News on the Horizon
In yesterday's article I said today would be devoted to writing about the Mets, and the job Omar Minaya and Jim Duquette will have. Instead, I have an announcement that will allow me to postpone it. Next monday I will begin running a set of articles entitled "Organizational Meetings." In these, myself and one of the web's best team bloggers will be answering detailed questions about the upcoming months of their club. I will be putting the teams in order of regular season standings, so the Atlanta Braves will start, followed by the Yankees. Stay tuned, as Wait 'Til Next Year will be your central source for the offseason.
So instead of writing about the Mets, I thought I'd check into the Arizona Fall League. I'm still gathering data on my big AFL project, in which I'll make a generalization about whether or not the AFL helps a prospect, and whom it will help. This will be done after the Organizational Meetings, sometime around when the AFL season ends. I will also have predictions based on my research about which players will breakout in 2004. Whew.
AFL midseason hitting report
Last season big Ken Harvey dominated the AFL, to the tune of a 1.287 OPS. This year's Harvey is Jonny Gomes, an outfield prospect for the Devil Rays. But unlike Harvey did this season, Gomes will spend the majority of 2004 in the minors, further refining his skills. Early research suggests that players whom go from the AFL to the Majors aren't helped or hindered dramatically. Gomes is a very toolsy player, 5 tools to be exact, whom hasn't quite put it together yet. He started to at the end of the season, and seems to be carrying it into the AFL.
A pair of Oakland 1B are doing very well, both Dan Johnson and Graham Koonce. Johnson leads the AFL in hits, RBI, and is 2nd in OBP. He dominated the Texas League in 2003, and seems to be heading down a similar path that Justin Morneau did. Koonce isn't playing in the AFL, but plays for team USA, whom has played games vs. AFL teams. He is hitting over .500, and proving that the Oakland re-signing of Scott Hatteberg rivals the bad decisions of signing Terrence Long and Chris Singleton. Yes, I really do believe Beane is overrated.
A pair of Cubs hitters, Jason Dubois and Brendan Harris are having very good first halves. Dubois is looking to follow the Todd Linden or Terrmel Sledge path, while Harris is trying to be 2004's Chase Utley. Texas hitters Adrian Gonzalez and Ramon Nivar are also having good seasons. Gonzalez will also try to follow the Morneau model, although he may get throw into the mix like Hee Seop Choi did. Nivar is similar to Jermaine Clark, putting up good numbers but isn't ready for the Majors.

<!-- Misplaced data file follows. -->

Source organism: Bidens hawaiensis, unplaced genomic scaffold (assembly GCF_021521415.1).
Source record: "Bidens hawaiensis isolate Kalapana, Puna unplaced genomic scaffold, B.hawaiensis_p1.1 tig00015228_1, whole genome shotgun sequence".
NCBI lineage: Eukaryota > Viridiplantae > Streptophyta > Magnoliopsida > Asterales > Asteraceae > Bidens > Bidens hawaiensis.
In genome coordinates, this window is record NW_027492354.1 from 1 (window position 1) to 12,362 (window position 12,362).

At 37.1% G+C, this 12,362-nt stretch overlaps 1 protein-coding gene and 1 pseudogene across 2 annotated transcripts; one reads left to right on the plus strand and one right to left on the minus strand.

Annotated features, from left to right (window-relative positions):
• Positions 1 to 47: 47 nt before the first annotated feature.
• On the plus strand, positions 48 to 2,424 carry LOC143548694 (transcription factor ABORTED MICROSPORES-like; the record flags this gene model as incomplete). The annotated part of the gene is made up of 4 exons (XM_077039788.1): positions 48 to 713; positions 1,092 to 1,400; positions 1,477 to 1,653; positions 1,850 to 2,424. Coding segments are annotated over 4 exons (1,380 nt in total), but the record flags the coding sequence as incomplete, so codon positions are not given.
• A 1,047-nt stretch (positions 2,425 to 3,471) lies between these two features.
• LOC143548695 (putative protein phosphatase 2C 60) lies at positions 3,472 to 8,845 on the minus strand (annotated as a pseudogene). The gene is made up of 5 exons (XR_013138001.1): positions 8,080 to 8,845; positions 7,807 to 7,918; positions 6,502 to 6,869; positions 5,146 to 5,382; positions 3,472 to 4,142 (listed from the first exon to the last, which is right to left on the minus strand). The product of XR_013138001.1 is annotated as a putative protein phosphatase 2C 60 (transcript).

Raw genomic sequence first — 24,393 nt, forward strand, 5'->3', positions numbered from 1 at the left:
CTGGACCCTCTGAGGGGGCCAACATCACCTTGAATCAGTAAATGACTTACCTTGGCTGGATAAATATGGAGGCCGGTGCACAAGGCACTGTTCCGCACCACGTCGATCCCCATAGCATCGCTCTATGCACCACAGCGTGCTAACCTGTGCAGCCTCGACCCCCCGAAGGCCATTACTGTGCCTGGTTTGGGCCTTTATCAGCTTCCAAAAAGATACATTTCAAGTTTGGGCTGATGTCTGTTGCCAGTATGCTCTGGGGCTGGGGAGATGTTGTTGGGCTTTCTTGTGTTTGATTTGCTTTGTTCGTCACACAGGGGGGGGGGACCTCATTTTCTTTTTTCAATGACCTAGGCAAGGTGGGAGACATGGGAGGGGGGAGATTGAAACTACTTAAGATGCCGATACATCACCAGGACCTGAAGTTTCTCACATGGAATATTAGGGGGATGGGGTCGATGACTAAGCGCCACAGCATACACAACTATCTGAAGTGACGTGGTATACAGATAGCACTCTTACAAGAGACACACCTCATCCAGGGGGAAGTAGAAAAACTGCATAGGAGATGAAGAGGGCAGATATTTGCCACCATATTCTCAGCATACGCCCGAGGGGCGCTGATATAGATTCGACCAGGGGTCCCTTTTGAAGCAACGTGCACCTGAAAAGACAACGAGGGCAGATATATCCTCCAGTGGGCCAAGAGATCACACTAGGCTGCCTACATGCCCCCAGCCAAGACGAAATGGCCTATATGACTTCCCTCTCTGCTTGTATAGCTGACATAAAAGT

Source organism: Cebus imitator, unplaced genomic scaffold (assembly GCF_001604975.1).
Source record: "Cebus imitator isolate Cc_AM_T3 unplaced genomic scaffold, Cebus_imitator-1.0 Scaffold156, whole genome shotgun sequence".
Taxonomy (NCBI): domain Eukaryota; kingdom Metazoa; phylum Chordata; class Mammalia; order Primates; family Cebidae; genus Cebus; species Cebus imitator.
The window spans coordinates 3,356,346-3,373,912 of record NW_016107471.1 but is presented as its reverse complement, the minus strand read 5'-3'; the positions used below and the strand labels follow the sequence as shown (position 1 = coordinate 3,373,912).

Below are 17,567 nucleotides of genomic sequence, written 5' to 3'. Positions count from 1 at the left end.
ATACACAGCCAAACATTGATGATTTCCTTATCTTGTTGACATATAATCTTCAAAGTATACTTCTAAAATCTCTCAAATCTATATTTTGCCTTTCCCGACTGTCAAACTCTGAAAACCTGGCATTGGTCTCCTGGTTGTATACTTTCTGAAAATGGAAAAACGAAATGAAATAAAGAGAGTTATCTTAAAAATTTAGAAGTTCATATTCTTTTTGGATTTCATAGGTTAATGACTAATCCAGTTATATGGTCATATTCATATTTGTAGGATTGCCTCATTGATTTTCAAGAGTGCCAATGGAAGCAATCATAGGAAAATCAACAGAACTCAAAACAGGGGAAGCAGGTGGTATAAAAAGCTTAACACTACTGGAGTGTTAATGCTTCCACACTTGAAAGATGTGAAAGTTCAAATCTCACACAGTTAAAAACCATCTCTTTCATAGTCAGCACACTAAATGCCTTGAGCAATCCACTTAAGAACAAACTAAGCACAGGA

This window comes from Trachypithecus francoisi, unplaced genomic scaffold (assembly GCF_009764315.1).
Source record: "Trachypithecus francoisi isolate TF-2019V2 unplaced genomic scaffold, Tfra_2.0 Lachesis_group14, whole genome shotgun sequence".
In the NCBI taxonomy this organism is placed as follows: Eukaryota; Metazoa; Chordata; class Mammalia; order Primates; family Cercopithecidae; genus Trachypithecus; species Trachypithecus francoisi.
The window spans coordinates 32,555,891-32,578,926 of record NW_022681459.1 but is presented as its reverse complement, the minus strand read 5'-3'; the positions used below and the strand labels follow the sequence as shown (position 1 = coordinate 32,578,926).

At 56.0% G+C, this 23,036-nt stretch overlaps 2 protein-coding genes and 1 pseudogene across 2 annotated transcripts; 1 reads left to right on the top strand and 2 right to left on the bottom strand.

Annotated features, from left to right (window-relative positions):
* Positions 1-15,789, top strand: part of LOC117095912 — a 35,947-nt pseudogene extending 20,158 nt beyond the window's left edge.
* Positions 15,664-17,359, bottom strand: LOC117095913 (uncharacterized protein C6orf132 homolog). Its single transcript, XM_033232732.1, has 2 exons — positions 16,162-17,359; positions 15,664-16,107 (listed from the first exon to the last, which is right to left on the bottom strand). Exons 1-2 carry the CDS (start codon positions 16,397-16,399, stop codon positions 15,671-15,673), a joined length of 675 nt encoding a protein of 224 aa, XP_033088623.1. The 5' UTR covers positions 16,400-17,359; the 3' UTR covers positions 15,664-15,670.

More predictions when the season ends...
AFL midseason pitching report
Jerome Williams led the AFL in WHIP in 2003, and subsequently had a very solid rookie season. The Devil Rays are very enthused by this, as former top-five overall draft pick Dewon Brazelton is dominating for the Mesa Solar Sox. His WHIP is well below 1.00 in 14 innings, and he looks very rejuvenated. The Devil Rays are looking more and more bullish everyday, as a Gonzalez, Zambrano, Gaudin, Switzer, Brazelton rotation is looking mighty fine. Interesting note that Devil Rays players would win both the MVP and Cy Young if the season ended today.
Not many pitchers are having success yet, which is common in the AFL. Another that is jumping out is Neal Cotts, whom had a bad first experience with the White Sox this season. He's rebounded well in the AFL, only walking two men so far, but the ChiSox would be smart to shut him down cery soon. A good comparison may be Horacio Ramirez, whom had a very good 2002 AFL.
Jason Frasor is a good example of why numbers tend to lie in pitching this time of the year. In 2002, the great triumvrate of Brent Hoard, Ryan Larson, and Phil Seibel were in the top 10 in WHIP. Bad pitchers can succeed here, and it doesn't necessarily translate to future success. But Frasor did strike out 50 in 38 AA innings while in relief, so he may be a good Rule V pick. Note: Dan Carrasco of the Royals had a sensational 2002 AFL.
The only other pitchers truly succeeding thus far are Chris Young and Ben Fritz. Young had a sensational 2003, after being dealt to Montreal for MATT HERGES. He's 6-6, and very projectable. He reminds me of Jeremy Griffiths, the Mets farmhand whom had a good AFL, and a solid 2003. Expect some of the same from Young next season.
I'm very excited to look more into the AFL and the mysteries behind it. If you don't check back for the Organizational Meetings, be sure to come back when the AFL closes.